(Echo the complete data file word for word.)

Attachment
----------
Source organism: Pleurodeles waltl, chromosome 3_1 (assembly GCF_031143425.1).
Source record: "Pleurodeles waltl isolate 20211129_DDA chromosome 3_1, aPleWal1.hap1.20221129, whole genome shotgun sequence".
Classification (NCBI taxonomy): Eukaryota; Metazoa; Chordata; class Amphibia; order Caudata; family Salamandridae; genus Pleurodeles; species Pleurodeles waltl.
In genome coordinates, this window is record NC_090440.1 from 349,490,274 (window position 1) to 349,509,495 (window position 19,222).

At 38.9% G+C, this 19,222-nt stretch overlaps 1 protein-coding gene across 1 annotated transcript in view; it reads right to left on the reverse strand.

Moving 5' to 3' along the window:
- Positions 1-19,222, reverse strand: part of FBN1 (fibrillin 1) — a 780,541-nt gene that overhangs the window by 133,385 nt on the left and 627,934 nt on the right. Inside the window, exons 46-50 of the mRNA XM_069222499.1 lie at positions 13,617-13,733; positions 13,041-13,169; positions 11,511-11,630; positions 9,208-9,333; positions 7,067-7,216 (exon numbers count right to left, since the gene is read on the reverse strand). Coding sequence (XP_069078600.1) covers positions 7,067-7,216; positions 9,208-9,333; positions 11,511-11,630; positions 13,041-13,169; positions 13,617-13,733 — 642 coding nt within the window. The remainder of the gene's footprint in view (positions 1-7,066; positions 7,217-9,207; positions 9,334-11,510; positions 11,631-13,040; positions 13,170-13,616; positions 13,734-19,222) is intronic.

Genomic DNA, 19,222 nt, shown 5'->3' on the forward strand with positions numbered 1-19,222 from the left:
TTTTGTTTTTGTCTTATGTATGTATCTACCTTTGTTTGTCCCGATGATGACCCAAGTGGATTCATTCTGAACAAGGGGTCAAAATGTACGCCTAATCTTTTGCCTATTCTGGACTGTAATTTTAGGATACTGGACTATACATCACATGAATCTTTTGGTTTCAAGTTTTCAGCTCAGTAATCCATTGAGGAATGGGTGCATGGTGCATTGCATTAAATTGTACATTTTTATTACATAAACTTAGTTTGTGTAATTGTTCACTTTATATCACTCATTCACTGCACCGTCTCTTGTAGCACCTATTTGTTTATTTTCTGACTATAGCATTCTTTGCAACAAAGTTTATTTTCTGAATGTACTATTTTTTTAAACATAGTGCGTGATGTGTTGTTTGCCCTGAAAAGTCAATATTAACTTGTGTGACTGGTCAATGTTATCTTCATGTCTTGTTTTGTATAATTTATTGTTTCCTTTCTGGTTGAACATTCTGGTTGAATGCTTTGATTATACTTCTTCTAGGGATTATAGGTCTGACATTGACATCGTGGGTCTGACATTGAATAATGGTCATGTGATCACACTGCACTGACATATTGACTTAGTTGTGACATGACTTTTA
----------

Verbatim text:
Source organism: Pleurodeles waltl, chromosome 3_1 (assembly GCF_031143425.1).
Source record: "Pleurodeles waltl isolate 20211129_DDA chromosome 3_1, aPleWal1.hap1.20221129, whole genome shotgun sequence".
Classification (NCBI taxonomy): Eukaryota; Metazoa; Chordata; class Amphibia; order Caudata; family Salamandridae; genus Pleurodeles; species Pleurodeles waltl.
In genome coordinates, this window is record NC_090440.1 from 349,490,274 (window position 1) to 349,509,495 (window position 19,222).

At 38.9% G+C, this 19,222-nt stretch overlaps 1 protein-coding gene across 1 annotated transcript in view; it reads right to left on the reverse strand.

Moving 5' to 3' along the window:
- Positions 1-19,222, reverse strand: part of FBN1 (fibrillin 1) — a 780,541-nt gene that overhangs the window by 133,385 nt on the left and 627,934 nt on the right. Inside the window, exons 46-50 of the mRNA XM_069222499.1 lie at positions 13,617-13,733; positions 13,041-13,169; positions 11,511-11,630; positions 9,208-9,333; positions 7,067-7,216 (exon numbers count right to left, since the gene is read on the reverse strand). Coding sequence (XP_069078600.1) covers positions 7,067-7,216; positions 9,208-9,333; positions 11,511-11,630; positions 13,041-13,169; positions 13,617-13,733 — 642 coding nt within the window. The remainder of the gene's footprint in view (positions 1-7,066; positions 7,217-9,207; positions 9,334-11,510; positions 11,631-13,040; positions 13,170-13,616; positions 13,734-19,222) is intronic.

Genomic DNA, 19,222 nt, shown 5'->3' on the forward strand with positions numbered 1-19,222 from the left:
TTTTGTTTTTGTCTTATGTATGTATCTACCTTTGTTTGTCCCGATGATGACCCAAGTGGATTCATTCTGAACAAGGGGTCAAAATGTACGCCTAATCTTTTGCCTATTCTGGACTGTAATTTTAGGATACTGGACTATACATCACATGAATCTTTTGGTTTCAAGTTTTCAGCTCAGTAATCCATTGAGGAATGGGTGCATGGTGCATTGCATTAAATTGTACATTTTTATTACATAAACTTAGTTTGTGTAATTGTTCACTTTATATCACTCATTCACTGCACCGTCTCTTGTAGCACCTATTTGTTTATTTTCTGACTATAGCATTCTTTGCAACAAAGTTTATTTTCTGAATGTACTATTTTTTTAAACATAGTGCGTGATGTGTTGTTTGCCCTGAAAAGTCAATATTAACTTGTGTGACTGGTCAATGTTATCTTCATGTCTTGTTTTGTATAATTTATTGTTTCCTTTCTGGTTGAACATTCTGGTTGAATGCTTTGATTATACTTCTTCTAGGGATTATAGGTCTGACATTGACATCGTGGGTCTGACATTGAATAATGGTCATGTGATCACACTGCACTGACATATTGACTTAGTTGTGACATGACTTTTA